The National Federation of Fishermen’s Organisations (NFFO) AGM was held last Tuesday, aboard HMS Belfast, moored in the river Thames a mile downstream from Westminster, reports Andy Read.

After delivering his annual report to the AGM, chairman Paul Gilson (pictured above) told FN that he was determined to remain positive about the future of the industry.

“One good thing that came from my trips to ports around England in the last few weeks has been to rekindle some of the enthusiasm for fishing that I felt when I was first entering the industry as a youngster.

“Meeting some of the younger fishermen we have around the coast, who have a real passion for fishing, and seeing that somewhere through the gloom, there is potential for a great future in fishing, reminds me why I am in this job – which is unpaid, and keeps a retiree like myself from putting my feet up!

“To be honest, their enthusiasm is what keeps me going. It was great to see, in very disparate places from Cumbria down to Cornwall, and over to West Mersea, where we started.

“The annual Chairman’s Report makes very sobering reading on some issues, but we shouldn’t forget that underlying all this we do have a future. At the meetings held on HMS Belfast we had really constructive dialogue with fisheries scientists, who get the point that fishermen working the sea have knowledge that needs to feed into their work, and with officials who have been quick to listen to our concerns, and in some cases address them.

“Overall, it was a great day, and I came out of it with optimism that our industry will find a way to a healthy future, and that the enthusiasm for fishing of those youngsters I met will be repaid with successful careers.”

The comprehensive 2022 Chairman’s Report outlined the huge number of impacts that the industry has seen in 2022, some developing unexpectedly – in particular the fuel crisis precipitated by the invasion of Ukraine, which remains the single biggest threat to the viability of the industry.

It also covered familiar issues impacting the industry, including spatial squeeze, MPAs, and a growing criticism from outside the industry of bottom trawling.

Paul Gilson told the AGM: “Every fishing method (indeed every human activity) has an environmental impact which must be managed and minimised, and there is much work going on in this field.

“The work of Ray Hilborn and his team in Washington University have made plain that despite the misinformation peddled by its detractors, fishing has one of the lowest ecological footprints of any food production system.

“We, as an industry, have a responsibility to make further progress, but this must be done in a way that is evidence-based, proportionate and recognises that food security is a key element in the matrix.”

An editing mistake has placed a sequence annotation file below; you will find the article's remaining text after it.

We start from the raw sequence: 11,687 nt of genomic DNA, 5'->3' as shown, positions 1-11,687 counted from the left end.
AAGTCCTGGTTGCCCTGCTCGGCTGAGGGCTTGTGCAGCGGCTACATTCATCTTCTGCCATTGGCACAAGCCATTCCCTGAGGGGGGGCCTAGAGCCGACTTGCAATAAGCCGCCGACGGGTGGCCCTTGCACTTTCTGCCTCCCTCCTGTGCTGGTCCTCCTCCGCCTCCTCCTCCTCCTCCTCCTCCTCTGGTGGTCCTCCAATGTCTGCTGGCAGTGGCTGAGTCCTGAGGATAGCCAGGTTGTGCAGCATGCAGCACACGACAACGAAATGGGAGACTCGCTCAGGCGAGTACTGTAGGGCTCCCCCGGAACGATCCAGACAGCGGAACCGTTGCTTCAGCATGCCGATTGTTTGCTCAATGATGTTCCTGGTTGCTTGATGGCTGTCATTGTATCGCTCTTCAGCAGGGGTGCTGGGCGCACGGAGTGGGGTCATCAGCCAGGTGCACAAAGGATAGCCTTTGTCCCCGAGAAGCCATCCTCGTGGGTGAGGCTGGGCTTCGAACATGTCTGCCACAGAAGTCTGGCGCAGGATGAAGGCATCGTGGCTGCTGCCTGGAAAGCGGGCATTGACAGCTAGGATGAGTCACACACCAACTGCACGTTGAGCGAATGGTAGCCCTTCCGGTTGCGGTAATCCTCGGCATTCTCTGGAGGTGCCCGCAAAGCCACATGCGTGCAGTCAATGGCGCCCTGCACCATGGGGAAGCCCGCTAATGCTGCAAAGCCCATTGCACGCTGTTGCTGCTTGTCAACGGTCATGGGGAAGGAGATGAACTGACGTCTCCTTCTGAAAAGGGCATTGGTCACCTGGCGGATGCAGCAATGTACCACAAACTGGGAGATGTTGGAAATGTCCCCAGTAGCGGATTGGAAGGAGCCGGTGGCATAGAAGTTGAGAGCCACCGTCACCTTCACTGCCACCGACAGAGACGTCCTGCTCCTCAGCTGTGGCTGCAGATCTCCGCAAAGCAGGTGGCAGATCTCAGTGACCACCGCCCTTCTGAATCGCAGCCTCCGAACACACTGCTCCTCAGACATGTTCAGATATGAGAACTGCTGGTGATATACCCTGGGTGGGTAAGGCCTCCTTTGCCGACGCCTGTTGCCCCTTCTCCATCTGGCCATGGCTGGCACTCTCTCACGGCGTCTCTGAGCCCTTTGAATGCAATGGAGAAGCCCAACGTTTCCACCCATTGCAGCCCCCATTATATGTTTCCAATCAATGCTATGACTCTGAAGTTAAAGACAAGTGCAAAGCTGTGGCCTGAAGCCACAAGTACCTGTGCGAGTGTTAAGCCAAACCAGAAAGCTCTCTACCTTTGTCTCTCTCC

His report also reviewed the range of support provided by the NFFO to members over the year, and the work it has undertaken, in particular with regulators and managers. NFFO safety officers have been working hard throughout the year to maintain and improve safety across the industry. NFFO services Ltd has continued to be able to make major funding available to the NFFO Training Trust to help young fishermen through certification, and for fishing vessels to purchase certain types of safety equipment.

The NFFO Safety Committee has been revamped under a new chairman, Nigel Blazeby, and the appointment of an experienced and energetic full-time officer, Charles Blyth, has begun to encourage the MCA to move towards greater two-way communication with the industry and to assist vessel operators’ compliance with the complex raft of safety rules.

“A particular focus,” Paul Gilson reported, “has been to bring a degree of common sense and realism to the new under- 15m Safety Code, and to have an approach to vessel stability that has a degree of flexibility to meet varying circumstances.

“An NFFO meeting with transport minister Robert Courts emphasised that the problem lies not so much with the Code but with the MCA’s approach to surveys.”

On fisheries management, the NFFO has continued to input to the development of management plans, with particular emphasis on bass, crab and other shellfish, and the mixed demersal fishery. With the Joint Fisheries Statement looming large, and the hangover from Brexit, the federation had a huge amount of work to do to ensure that the industry was at the forefront of discussions, said Paul Gilson.

The Brexit TCA was not the end of the line, the chairman told the AGM, although it was ‘a defeat, a disappointment and a setback’. “It does not represent the CFP status quo. Although many CFP rules have been incorporated into UK domestic legislation (as EU retained law), the UK now has the scope to diverge from those rules when it is deemed necessary or desirable.